Such investigations are particularly relevant given that human activities are increasingly encroaching into wild areas, altering ecosystems and their processes, which can influence the conditions needed for the emergence and spread of transmissible cell lines.

Cancer Susceptibility as a Cost of Reproduction and Contributor to Life History Evolution

Authors: Antoine M. Dujon, Justine Boutry, Sophie Tissot, Jean-François Lemaître, Amy M. Boddy, Anne-Lise Gérard, Alexandra Alvergne, Audrey Arnal, Orsolya Vincze, Delphine Nicolas, Mathieu Giraudeau, Marina Telonis-Scott, Aaron Schultz, Pascal Pujol, Peter A. Biro, Christa Beckmann, Rodrigo Hamede, Benjamin Roche, Beata Ujvari and Frédéric Thomas

Source: Current Biology (JUN 2022)


Reproduction is one of the most energetically demanding life-history stages. As a result, breeding individuals often experience trade-offs, where energy is diverted away from maintenance (cell repair, immune function) toward reproduction.

While it is increasingly acknowledged that oncogenic processes are omnipresent, evolving and opportunistic entities in the bodies of metazoans, the associations among reproductive activities, energy expenditure, and the dynamics of malignant cells have rarely been studied.

Here, we review the diverse ways in which age-specific reproductive performance (e.g., reproductive aging patterns) and cancer risks throughout the life course may be linked via trade-offs or other mechanisms, as well as discuss situations where trade-offs may not exist.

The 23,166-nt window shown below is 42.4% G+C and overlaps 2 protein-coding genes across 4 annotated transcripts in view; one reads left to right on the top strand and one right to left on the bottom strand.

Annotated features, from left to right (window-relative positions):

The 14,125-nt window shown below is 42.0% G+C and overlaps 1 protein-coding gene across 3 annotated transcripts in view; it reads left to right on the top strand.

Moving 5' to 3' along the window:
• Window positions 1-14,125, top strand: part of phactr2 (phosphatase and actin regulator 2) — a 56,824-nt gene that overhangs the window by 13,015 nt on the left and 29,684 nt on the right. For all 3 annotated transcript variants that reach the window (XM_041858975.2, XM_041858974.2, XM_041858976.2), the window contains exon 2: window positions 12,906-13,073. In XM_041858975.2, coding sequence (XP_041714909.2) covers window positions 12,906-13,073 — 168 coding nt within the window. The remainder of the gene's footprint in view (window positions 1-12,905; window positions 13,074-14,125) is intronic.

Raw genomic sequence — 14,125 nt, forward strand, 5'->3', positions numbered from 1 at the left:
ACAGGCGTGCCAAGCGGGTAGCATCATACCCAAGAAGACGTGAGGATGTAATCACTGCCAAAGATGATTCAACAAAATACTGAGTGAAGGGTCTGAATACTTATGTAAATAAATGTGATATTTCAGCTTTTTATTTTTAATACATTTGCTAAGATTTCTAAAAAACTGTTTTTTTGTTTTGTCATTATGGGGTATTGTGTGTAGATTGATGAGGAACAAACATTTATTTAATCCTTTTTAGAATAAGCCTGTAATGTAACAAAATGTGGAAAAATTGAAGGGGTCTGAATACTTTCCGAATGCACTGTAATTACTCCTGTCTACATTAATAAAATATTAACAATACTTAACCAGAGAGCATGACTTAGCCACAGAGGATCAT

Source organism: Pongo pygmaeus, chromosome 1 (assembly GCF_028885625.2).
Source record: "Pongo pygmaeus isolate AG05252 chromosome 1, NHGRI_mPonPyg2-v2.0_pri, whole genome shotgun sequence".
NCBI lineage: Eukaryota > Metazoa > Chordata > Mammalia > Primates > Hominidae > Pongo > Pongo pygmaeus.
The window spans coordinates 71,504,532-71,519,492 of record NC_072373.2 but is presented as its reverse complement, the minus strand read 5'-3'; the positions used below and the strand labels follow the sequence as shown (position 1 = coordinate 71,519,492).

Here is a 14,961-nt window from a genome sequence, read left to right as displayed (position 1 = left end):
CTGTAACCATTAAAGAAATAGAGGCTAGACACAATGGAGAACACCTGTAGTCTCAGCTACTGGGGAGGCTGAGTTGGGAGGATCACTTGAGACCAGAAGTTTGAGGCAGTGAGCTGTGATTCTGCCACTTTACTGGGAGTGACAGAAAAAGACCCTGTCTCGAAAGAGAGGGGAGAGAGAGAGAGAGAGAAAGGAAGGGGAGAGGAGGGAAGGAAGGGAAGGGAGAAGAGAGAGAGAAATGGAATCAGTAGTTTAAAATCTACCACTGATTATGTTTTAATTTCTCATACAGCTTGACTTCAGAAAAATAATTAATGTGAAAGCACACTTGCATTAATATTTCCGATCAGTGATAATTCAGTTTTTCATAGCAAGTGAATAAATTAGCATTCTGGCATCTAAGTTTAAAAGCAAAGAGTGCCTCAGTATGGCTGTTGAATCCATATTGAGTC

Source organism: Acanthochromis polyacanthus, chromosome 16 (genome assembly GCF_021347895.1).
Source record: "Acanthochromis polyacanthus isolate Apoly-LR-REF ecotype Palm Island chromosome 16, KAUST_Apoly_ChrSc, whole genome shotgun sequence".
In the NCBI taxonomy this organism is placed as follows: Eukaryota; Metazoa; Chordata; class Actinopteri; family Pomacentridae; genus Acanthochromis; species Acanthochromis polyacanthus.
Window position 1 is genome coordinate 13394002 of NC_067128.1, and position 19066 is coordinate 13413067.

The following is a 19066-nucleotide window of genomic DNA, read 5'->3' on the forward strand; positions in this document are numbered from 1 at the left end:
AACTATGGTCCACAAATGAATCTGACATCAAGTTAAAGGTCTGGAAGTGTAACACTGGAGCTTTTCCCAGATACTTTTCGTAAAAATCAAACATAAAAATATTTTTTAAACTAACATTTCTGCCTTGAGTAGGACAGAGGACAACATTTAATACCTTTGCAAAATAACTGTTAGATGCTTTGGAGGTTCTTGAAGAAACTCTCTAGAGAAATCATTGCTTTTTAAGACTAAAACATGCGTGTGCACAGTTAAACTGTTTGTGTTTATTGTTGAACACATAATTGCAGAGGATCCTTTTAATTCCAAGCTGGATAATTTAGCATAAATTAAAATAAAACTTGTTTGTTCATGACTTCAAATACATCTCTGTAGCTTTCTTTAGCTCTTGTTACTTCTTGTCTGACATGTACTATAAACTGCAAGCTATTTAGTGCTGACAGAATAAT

We argue that the interactions between host–oncogenic processes should play a significant role in life-history theory, and suggest some avenues for future research.

Negative frequency-dependent selection on polymorphic color morphs in adders

Authors: Thomas Madsen, Bo Stille, Beata Ujvari, Dirk Bauwens, John A. Endler

Source: Current Biology (JUN 2022)


Color pattern polymorphism occurs when more than one form is found within the same population. It is widespread in a variety of taxa, leading us to ask what maintains this variation. One stabilizing mechanism is negative frequency-dependent selection, also known as apostatic selection, in which the fitness of a phenotype decreases with its frequency.

Negative frequency-dependent selection has been proposed as one of the most powerful selective forces in maintaining phenotypic and genetic diversity in both plant and animal populations. Despite its importance and experimental evidence, no study has documented that natural selection due to predation may result in negative frequency-dependent selection in a wild undisturbed vertebrate population.

Here, we report the results of a long-term study, spanning 37 years from 1984 to 2020, of two distinct color morphs, zigzag and melanistic, within a population of adult adders (Vipera berus) on the island of Hallands Väderö in southern Sweden.

Our results strongly suggest that the color pattern polymorphism is maintained by negative frequency-dependent natural selection in both males and females.